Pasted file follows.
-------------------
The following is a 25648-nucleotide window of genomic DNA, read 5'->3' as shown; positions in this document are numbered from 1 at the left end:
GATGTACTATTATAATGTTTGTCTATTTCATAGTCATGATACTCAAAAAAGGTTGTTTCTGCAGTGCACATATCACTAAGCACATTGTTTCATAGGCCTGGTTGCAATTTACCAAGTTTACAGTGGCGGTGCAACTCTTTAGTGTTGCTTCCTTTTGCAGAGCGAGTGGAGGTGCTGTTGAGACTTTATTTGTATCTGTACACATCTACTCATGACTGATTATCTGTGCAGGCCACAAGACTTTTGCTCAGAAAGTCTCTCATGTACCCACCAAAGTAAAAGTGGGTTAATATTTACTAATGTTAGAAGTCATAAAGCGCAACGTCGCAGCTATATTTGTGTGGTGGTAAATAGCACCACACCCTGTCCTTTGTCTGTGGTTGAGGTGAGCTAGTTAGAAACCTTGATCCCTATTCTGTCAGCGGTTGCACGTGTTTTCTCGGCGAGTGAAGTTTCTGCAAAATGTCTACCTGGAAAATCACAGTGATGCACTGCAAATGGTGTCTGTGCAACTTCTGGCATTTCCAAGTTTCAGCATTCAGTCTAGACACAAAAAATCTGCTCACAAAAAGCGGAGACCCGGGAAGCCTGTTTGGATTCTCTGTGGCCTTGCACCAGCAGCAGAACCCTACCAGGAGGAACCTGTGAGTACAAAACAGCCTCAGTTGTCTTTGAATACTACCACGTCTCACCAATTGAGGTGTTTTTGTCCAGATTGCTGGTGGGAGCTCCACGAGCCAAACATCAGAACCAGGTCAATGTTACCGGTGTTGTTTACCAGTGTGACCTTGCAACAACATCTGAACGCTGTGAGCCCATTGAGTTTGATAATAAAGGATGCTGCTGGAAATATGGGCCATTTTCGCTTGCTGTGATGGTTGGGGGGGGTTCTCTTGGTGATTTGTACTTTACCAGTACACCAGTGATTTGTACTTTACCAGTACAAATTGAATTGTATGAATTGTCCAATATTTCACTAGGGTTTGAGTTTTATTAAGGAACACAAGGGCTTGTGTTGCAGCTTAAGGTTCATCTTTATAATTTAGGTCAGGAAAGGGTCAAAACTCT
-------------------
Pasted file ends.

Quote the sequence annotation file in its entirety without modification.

The following is a 25648-nucleotide window of genomic DNA, read 5'->3' as shown; positions in this document are numbered from 1 at the left end:
GATGTACTATTATAATGTTTGTCTATTTCATAGTCATGATACTCAAAAAAGGTTGTTTCTGCAGTGCACATATCACTAAGCACATTGTTTCATAGGCCTGGTTGCAATTTACCAAGTTTACAGTGGCGGTGCAACTCTTTAGTGTTGCTTCCTTTTGCAGAGCGAGTGGAGGTGCTGTTGAGACTTTATTTGTATCTGTACACATCTACTCATGACTGATTATCTGTGCAGGCCACAAGACTTTTGCTCAGAAAGTCTCTCATGTACCCACCAAAGTAAAAGTGGGTTAATATTTACTAATGTTAGAAGTCATAAAGCGCAACGTCGCAGCTATATTTGTGTGGTGGTAAATAGCACCACACCCTGTCCTTTGTCTGTGGTTGAGGTGAGCTAGTTAGAAACCTTGATCCCTATTCTGTCAGCGGTTGCACGTGTTTTCTCGGCGAGTGAAGTTTCTGCAAAATGTCTACCTGGAAAATCACAGTGATGCACTGCAAATGGTGTCTGTGCAACTTCTGGCATTTCCAAGTTTCAGCATTCAGTCTAGACACAAAAAATCTGCTCACAAAAAGCGGAGACCCGGGAAGCCTGTTTGGATTCTCTGTGGCCTTGCACCAGCAGCAGAACCCTACCAGGAGGAACCTGTGAGTACAAAACAGCCTCAGTTGTCTTTGAATACTACCACGTCTCACCAATTGAGGTGTTTTTGTCCAGATTGCTGGTGGGAGCTCCACGAGCCAAACATCAGAACCAGGTCAATGTTACCGGTGTTGTTTACCAGTGTGACCTTGCAACAACATCTGAACGCTGTGAGCCCATTGAGTTTGATAATAAAGGATGCTGCTGGAAATATGGGCCATTTTCGCTTGCTGTGATGGTTGGGGGGGGTTCTCTTGGTGATTTGTACTTTACCAGTACACCAGTGATTTGTACTTTACCAGTACAAATTGAATTGTATGAATTGTCCAATATTTCACTAGGGTTTGAGTTTTATTAAGGAACACAAGGGCTTGTGTTGCAGCTTAAGGTTCATCTTTATAATTTAGGTCAGGAAAGGGTCAAAACTCT